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I ask because I recently made a change to a KornShell (ksh) script that was executing. A short while after I saved my changes, the executing process failed. Judging from the error message, it looked as though the running process had seen some -- but not all -- of my changes. This strongly suggests that when a shell script is invoked, the entire script is not read into memory.

If this conclusion is correct, it suggests that one should avoid making changes to scripts that are running.

$ uname -a
SunOS blahblah 5.9 Generic_122300-61 sun4u sparc SUNW,Sun-Fire-15000
  • This question may be duplicity of already answered question. – LRA Aug 3 '13 at 15:54
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    Shell scripts are read in blocks, so if there's a big loop, then all the material for the loop will be read, but material beyond may not have been processed. I've certainly seen changes to a shell script while it was running cause problems — avoid it. But it doesn't always happen and depends on the shell, platform and maybe script. It might also be affected by 'block size'; the shell might easily read the file in blocks, stopping when it no longer needs to read more for the time being. – Jonathan Leffler Aug 3 '13 at 15:59
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    @Jonathan: the assertion that shell scripts are read in blocks fits with my experience and would explain why the executing script picked up an incomplete version of my changes. – Kirby Aug 4 '13 at 1:12
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No. Shell scripts are read either line-by-line, or command-by-command followed by ;s, with the exception of blocks such as if ... fi blocks which are interpreted as a chunk:

A shell script is a text file containing shell commands. When such a file is used as the first non-option argument when invoking Bash, and neither the -c nor -s option is supplied (see Invoking Bash), Bash reads and executes commands from the file, then exits. This mode of operation creates a non-interactive shell.

You can demonstrate that the shell waits for the fi of an if block to execute commands by typing them manually on the command line.

http://www.gnu.org/software/bash/manual/bashref.html#Executing-Commands

http://www.gnu.org/software/bash/manual/bashref.html#Shell-Scripts

  • No, they’re usually read in blocks that depend on the input buffer of the shell in question, for example, 128 bytes in one go. – mirabilos Sep 17 '13 at 11:54
  • Sure, they're read in blocks, but shell is top-down imperative, meaning it looks for control structures to see whether it should continue. So it may have read the next $BUFSIZE bytes from the file, but if it sees a newline and exit 255, it's going to bail out. You're both right. – jane arc Oct 23 '13 at 17:55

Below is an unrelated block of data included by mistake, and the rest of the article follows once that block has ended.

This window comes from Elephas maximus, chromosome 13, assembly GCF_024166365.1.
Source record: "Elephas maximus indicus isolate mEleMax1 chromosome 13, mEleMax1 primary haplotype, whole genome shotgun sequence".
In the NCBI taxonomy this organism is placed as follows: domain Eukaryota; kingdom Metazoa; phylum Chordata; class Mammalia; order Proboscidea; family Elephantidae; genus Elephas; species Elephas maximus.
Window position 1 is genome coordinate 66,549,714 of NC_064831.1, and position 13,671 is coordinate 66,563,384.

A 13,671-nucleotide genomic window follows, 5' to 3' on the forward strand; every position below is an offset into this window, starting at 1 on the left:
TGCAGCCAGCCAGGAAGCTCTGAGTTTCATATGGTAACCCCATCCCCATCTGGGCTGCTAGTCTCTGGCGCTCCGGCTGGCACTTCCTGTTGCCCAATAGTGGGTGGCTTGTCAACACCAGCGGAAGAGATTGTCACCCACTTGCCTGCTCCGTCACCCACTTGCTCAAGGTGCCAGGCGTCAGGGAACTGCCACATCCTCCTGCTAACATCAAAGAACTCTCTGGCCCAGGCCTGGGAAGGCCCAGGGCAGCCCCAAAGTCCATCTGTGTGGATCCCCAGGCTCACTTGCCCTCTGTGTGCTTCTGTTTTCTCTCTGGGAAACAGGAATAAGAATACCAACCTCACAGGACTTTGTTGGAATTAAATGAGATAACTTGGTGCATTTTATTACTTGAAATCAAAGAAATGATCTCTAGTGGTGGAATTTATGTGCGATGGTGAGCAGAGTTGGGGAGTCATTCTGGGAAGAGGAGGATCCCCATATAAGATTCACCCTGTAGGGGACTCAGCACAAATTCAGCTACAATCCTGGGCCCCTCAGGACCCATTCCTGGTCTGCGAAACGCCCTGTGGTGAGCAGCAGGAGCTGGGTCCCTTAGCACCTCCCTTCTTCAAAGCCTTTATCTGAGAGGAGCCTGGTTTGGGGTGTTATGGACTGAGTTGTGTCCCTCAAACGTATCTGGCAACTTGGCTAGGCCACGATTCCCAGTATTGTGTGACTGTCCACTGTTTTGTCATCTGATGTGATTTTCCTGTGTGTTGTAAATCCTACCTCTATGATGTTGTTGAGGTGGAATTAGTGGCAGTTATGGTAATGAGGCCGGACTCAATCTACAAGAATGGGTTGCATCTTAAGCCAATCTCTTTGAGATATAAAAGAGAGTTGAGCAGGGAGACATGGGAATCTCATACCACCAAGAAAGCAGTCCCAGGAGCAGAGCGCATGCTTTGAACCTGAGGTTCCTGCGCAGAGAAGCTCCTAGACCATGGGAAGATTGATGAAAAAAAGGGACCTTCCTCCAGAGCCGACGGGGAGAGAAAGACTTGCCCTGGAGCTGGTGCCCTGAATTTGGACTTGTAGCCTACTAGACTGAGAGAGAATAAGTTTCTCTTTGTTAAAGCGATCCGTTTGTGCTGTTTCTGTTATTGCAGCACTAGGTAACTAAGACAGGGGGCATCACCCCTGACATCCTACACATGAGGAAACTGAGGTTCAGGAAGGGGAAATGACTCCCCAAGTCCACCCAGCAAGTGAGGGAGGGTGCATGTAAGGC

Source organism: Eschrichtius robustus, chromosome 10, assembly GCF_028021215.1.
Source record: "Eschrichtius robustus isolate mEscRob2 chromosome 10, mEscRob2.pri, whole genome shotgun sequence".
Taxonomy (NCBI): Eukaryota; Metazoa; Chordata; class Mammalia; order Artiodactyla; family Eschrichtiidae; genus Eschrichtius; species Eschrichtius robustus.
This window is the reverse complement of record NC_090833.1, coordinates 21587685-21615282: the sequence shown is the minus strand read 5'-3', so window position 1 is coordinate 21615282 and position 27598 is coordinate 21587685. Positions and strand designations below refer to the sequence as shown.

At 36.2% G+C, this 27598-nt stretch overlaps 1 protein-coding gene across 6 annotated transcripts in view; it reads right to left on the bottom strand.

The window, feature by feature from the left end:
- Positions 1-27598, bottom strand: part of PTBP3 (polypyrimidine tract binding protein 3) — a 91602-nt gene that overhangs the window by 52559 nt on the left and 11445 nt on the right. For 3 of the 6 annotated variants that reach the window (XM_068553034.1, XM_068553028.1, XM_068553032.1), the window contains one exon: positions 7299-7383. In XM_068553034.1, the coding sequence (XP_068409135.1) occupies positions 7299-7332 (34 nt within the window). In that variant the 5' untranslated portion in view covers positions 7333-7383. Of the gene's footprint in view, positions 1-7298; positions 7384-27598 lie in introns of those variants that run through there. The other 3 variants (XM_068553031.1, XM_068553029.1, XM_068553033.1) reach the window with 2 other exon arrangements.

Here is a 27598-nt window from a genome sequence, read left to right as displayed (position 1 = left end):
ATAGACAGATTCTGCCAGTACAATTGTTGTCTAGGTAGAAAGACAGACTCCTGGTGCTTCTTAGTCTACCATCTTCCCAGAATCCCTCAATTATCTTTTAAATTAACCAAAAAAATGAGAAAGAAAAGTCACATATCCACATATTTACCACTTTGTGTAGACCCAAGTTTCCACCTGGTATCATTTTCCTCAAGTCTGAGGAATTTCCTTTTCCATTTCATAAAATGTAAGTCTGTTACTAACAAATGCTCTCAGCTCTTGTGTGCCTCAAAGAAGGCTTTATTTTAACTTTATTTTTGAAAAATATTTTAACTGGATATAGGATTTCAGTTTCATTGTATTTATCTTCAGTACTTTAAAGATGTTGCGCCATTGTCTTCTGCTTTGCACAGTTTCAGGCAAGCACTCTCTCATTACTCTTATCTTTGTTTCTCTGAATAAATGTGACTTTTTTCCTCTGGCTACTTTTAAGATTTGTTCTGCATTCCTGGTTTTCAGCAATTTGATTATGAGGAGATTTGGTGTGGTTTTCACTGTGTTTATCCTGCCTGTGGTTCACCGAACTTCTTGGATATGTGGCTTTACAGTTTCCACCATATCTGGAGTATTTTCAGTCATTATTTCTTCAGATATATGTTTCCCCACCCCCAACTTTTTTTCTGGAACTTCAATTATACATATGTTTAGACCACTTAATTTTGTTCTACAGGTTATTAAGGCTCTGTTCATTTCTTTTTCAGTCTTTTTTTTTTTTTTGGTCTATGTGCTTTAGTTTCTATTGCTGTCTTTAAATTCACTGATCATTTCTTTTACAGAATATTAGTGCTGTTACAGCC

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It's funny that most OS'es I know, do NOT read the entire content of any script in memory, and run it from disk. Doing otherwise would allow making changes to the script, while running. I don't understand why that is done, given the fact :

  • scripts are usually very small (and don't take many memory anyway)
  • at some point, and shown in this thread, people would start making changes to a script that is already running anyway

But, acknowledging this, here's something to think about: If you decided that a script is not running OK (because you are writing/changing/debugging), do you care on the rest of the running of that script ? you can go ahead making the changes, save them, and ignore all output and actions, done by the current run.

But .. Sometimes, and that depends on the script in question, a subsequent run of the same script (modified or not), can become a problem since the current/previous run is doing an abnormal run. It would typically skip some stuff, or sudenly jump to parts in the script, it shouldn't. And THAT may be a problem. It may leave "things" in a bad state; particularly if file manipulation/creation is involved.

So, as a general rule : even if the OS supports the feature or not, it's best to let the current run finish, and THEN save the updated script. You can change it already, but don't save it.

It's not like in the old days of DOS, where you actually have only one screen in front of you (one DOS screen), so you can't say you need to wait on run completion, before you can open a file again.

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No they are not and there are many good reasons for that. One of the things you should keep in mind is that a shell is not an interpreter even if there are some similarities. Shells are designed to work with a stream of commands. Either from the TTY ,a PIPE, FIFO or even a socket. The shell reads from its resource line by line until a EOF is returned by the kernel. The most shells have no extra support for interpreting files. they work with a file as they would work with a terminal. In fact this is considered to be a nice feature because you can do interesting stuff like this How do Linux binary installers (.bin, .sh) work?

You can use a binary file and prepend shell scripts. You can't do this with an interpreter. because it parses the whole file or at least it would try it and fail. A shell would just interpret it line by line and doesnt care about the garbage at the end of the file. You just have to make sure the execution of the script gets terminated before it reaches the binary part.

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